Rather, bioethics started to emerge as a field after World War II to ensure research involving human participants was conducted in a much more humane and appropriate way. Today it has evolved to include helping clinicians and policy advisors make difficult decisions about resource allocation in chronic and acute care settings.
Clinical ethics will often help to elucidate what values would have been most important to terminally ill patients who are unable to speak for themselves, when it is not clear.
My transition from architecture to health care seems unusual to many. It was a mixture of a decreased demand, opportunity, networking and luck. I went into my undergraduate career with a primary focus in architecture, but I always had a dual interest in health care and its related research challenges, as I do have some close family members in medicine.
On returning to Barbados after my undergraduate studies, the opportunities were very slim –– which was also the case when searching for a start to my career. While waiting to hear back from several places I had applied to, I ran into a professor at the University of Toronto I had met through a friend and we started to discuss some of the issues in health care facing Canada that year.
We kept in contact, and in a few weeks, a research assistant position opened up in Toronto and I began volunteering, and eventually became a full-time staffer. From that point, I made my connections into the clinical world of medicine, having decided I needed to transition to this area of health care instead.
Policy development in health care is of great interest to you. What are some areas in our local health care policy you think need amending, need to evolve, or be introduced?
Many sectors have faced challenges in Barbados, and health care has not been immune. Some of the areas that need to evolve include:
1. Adequate reserves within the Blood Bank. I donate as often as I am allowed to, but there is frequent mention of shortages here, which are greatly felt when surgeries have to be performed or if there is a mass casualty. An incentive of some kind is needed
2. Improving and bolstering primary care.
3. Improved public awareness of the
4. Legislation and awareness in transplantation.
You have been privileged to speak numerous times on health care. Which event was your most memorable, and which topic do you favour?
I think my most memorable speaking engagement was at Union Internationale des Avocats in Dresden, Germany. It is a large multilingual international organization of lawyers. It brings together over 2,000 individual members and 200 bar, federation and association members, from more than 110 countries, from general to specialist lawyers. I really felt the impact I was making, because after every main speaking point, I had to pause to allow for translation in French and German. Here I was able to speak on the early findings of my research and make lasting networking connections.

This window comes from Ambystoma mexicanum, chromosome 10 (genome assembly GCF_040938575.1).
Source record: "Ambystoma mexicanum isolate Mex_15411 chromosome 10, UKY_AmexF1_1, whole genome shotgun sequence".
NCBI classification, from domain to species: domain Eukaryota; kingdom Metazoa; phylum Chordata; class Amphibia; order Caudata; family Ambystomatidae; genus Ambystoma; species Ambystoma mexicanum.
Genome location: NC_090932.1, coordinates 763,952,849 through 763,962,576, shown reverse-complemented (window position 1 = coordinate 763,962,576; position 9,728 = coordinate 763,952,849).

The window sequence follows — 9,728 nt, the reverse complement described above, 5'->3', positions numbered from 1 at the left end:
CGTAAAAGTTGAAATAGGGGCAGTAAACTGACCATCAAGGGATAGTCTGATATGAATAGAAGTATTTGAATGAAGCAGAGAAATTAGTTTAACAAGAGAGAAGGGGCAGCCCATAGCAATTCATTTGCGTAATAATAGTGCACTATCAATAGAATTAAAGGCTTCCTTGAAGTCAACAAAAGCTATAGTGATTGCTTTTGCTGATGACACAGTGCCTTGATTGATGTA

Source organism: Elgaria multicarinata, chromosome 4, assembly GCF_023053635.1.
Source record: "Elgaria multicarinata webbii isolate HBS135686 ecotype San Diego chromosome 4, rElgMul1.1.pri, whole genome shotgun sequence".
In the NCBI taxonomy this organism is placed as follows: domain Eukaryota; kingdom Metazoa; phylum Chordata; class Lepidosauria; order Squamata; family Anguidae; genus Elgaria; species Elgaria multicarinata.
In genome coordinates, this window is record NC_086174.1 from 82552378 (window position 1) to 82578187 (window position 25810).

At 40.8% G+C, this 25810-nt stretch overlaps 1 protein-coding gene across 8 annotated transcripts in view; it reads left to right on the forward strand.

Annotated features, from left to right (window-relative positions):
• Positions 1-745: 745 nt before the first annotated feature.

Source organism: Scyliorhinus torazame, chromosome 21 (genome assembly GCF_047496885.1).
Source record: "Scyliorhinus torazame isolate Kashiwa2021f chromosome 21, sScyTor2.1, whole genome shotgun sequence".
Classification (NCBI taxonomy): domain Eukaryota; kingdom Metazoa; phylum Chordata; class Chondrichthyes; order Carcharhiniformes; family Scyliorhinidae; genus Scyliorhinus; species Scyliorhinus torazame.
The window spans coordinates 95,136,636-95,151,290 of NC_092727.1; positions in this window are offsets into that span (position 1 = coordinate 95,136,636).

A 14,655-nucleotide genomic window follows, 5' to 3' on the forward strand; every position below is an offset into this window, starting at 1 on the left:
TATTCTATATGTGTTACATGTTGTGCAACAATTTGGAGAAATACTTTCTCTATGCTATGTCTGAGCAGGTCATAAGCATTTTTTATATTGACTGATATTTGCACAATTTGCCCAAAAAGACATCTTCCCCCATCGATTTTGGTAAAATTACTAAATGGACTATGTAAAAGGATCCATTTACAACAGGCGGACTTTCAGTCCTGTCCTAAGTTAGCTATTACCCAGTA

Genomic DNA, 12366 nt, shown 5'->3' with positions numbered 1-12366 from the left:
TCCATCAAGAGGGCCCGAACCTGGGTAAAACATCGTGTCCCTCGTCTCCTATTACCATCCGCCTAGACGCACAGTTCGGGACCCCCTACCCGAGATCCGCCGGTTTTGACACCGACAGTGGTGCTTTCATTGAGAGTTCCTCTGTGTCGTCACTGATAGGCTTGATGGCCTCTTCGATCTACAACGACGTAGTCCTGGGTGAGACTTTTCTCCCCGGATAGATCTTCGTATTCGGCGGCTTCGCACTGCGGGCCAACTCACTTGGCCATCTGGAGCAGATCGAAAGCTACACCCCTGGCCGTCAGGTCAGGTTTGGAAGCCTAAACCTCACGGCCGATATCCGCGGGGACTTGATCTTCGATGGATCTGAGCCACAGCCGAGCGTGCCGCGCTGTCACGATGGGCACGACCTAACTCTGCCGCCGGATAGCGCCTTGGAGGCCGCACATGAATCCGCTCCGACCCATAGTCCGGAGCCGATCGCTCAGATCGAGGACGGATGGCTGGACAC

In 2013, you were the winner of an All Bar None Scholarship to the prestigious One Young World Summit in Johannesburg. What was that experience like?
The One Young World Summit in Johannesburg was a truly unique experience. It took close to 20 hours to get to this summit, and while it was still hard to believe I was in Johannesburg, it definitely started to become
a reality once the opening ceremony got under way just after sundown on October 2, 2013.
I would be gladly waving and carrying my Barbados Flag with delegates from 189 other countries also carrying theirs. It has been said the only other event gathering with this many youths across the globe is the Olympics.
All flag bearers were preceded by a host of the some of the world’s most prominent leaders and voices, such as Kofi Anan and Muhammad Yunus. The show began with the music of the Soweto Gospel Choir filling the FNB Stadium where the 2010 FIFA World Cup was played. The music and dance were more powerful than I had ever experienced.
The conference, five days long, celebrated achievements of youth in the areas of human rights, sports and society, sustainable development, gender equality, youth unemployment, entrepreneurship, social business and public health. In summary, the key areas that remained with me were a call to world hunger alleviation, improved security and equity for nations around the world through increased tolerance with intercultural dialogue and finally not being afraid to be a threat to current unjust systems.